Want to know what the names of the antibodies mean? In this entry we analyze the scheme and the specific structure that is followed in the monoclonal antibody nomenclature.


As we said, the name or INN of each monoclonal antibody is assigned based on a scheme that includes 4 aspects:

  • Random prefix
  • Target type
  • Origin species
  • Common suffix

Let’s take a closer look at each of them:


This part of the monoclonal antibody name or INN does not meet any specific criteria. Its “function” is to distinguish one monoclonal antibody from another (since the name of two antibodies directed at the same target and originating from the same species will only be distinguished by the prefix), so it must be unique, and it is free choice by the manufacturer of the same.


After the random prefix, a particle representing the type of target to which the monoclonal antibody is directed is added. This particle generally consists of a consonant to which a vowel is added only in the case where the particle representing the origin of the antibody begins with a consonant.


Third, the particle corresponding to the origin of the monoclonal antibody is added, and it can be of animal, chimeric, humanized or totally human origin.


The names of all monoclonal antibodies will always end with the common suffix -mab , indicating that it is an immunoglobulin or a fragment of it, provided that it includes at least one variable domain.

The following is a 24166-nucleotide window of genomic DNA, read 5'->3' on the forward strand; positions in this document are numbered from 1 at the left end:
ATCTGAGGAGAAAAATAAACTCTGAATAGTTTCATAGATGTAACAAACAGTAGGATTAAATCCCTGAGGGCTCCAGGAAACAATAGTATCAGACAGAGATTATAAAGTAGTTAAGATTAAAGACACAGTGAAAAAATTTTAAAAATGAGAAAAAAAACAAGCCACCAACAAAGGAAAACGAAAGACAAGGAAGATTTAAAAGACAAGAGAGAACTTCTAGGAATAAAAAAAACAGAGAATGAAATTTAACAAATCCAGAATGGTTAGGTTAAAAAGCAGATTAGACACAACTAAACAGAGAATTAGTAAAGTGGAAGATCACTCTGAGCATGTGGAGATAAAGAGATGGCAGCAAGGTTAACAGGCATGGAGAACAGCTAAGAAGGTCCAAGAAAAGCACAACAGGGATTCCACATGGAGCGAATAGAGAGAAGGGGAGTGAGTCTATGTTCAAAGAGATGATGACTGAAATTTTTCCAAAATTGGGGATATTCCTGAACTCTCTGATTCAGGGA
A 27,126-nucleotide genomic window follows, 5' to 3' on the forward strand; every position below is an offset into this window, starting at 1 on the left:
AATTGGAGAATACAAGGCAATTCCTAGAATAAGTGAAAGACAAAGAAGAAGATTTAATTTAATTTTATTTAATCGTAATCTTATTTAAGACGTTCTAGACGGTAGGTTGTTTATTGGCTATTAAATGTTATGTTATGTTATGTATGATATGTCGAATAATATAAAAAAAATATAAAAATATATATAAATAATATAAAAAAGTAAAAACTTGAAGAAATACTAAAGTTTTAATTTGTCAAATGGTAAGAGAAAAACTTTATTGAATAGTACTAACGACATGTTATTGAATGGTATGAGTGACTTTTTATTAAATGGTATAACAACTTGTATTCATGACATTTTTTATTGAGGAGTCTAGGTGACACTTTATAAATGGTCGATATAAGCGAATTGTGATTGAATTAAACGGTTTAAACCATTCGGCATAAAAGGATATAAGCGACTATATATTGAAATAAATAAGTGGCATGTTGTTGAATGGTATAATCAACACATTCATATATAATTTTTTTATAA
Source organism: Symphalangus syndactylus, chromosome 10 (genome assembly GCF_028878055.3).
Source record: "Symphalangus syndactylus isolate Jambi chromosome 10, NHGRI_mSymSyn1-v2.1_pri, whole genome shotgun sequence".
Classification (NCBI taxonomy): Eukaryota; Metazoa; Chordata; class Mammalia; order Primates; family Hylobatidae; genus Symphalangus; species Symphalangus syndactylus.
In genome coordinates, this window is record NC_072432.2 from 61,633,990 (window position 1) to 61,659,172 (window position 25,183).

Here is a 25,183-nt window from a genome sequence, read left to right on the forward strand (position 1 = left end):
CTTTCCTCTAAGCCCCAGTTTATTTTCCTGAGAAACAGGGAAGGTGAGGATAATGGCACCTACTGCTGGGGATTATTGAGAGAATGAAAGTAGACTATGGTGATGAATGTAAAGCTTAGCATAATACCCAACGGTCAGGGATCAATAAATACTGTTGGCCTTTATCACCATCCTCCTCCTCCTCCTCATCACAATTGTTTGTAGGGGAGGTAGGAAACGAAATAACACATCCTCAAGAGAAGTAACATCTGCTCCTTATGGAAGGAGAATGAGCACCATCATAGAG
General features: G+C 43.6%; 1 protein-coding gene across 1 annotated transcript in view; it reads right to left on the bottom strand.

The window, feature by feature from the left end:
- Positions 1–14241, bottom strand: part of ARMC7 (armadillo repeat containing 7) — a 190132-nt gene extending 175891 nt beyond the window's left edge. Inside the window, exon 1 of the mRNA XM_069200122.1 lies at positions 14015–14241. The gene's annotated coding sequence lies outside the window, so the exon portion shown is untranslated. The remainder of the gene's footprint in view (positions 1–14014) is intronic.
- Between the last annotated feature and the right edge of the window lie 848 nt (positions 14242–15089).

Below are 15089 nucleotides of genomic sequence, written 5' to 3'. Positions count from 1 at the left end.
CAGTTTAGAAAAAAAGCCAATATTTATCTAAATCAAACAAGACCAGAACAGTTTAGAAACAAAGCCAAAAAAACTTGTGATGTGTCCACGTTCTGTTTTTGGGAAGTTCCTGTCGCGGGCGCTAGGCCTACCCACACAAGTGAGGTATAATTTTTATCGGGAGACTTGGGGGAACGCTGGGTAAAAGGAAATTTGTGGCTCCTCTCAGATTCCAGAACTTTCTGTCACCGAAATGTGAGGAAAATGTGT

Although the monoclonal antibody nomenclature may seem confusing or complicated at first glance, it is actually very precise and easy to understand based on these criteria that we have just discussed, and which we summarize in the following table:

PrefixTarget typeOrigin speciesSuffix
Random-b (a) – bacterial-am (i) – serum amyloid protein (SAP) / amyloidosis (pre-substem)-c (i) – cardiovascular-f (u) – fungal-gr (o) – skeletal muscle mass related growth factors and receptors (pre-substem)-k (i) – interleukin-l (i) – immunomodulating-n (e) – neural-s (o) – bone-tox (a) – toxin-t (u) – tumor-v (i) – virala- rat-axo- rat-mouse (pre-substem)-e- hamster-i- primate-o- mouse-u- human-vet- veterinary use (pre-substem)-xi- chimeric-xizu- chimeric-humanized-zu- humanized-mab

To finish, we leave you some examples to understand the information provided by the monoclonal antibody nomenclature:

    • Basi- (prefix)
    • -li- (immunomodulator)
    • -xi- (of chimeric origin)
    • -mab (monoclonal antibody)
    • Inf- (prefix)
    • -li- (immunomodulator)
    • -xi- (of chimeric origin)
    • -mab (monoclonal antibody)
    • Pali- (prefix)
    • -vi- (against a viral antigen)
    • -zu- (humanized)
    • -mab (monoclonal antibody)
    • Tras- (prefix)
    • -tu- (against tumor antigens)
    • -zu- (humanized)
    • -mab (monoclonal antibody)

Notes on Nomenclature

At the Gene Mapping Workshop held during the 22nd Conference of the International Society for Animal Genetics (ISAG) held in East Lansing, Michigan, USA it was resolved unanimously that animal gene nomenclature should “follow the rules for human gene nomenclature, including the use of identical symbols for homologous genes and the reservation of human symbols for yet unidentified animals genes”. [Animal Genetics (1991) 22, 97-99] The report from the workshop cited the human gene nomenclature rules and lists of mapped genes as published in Cytogenetics and Cell Genetics proceedings of the Human Gene Mapping Workshops. Approved human gene symbols and nomenclature rules can now be accessed through the Web site maintained by the HUGO Gene Nomenclature Committee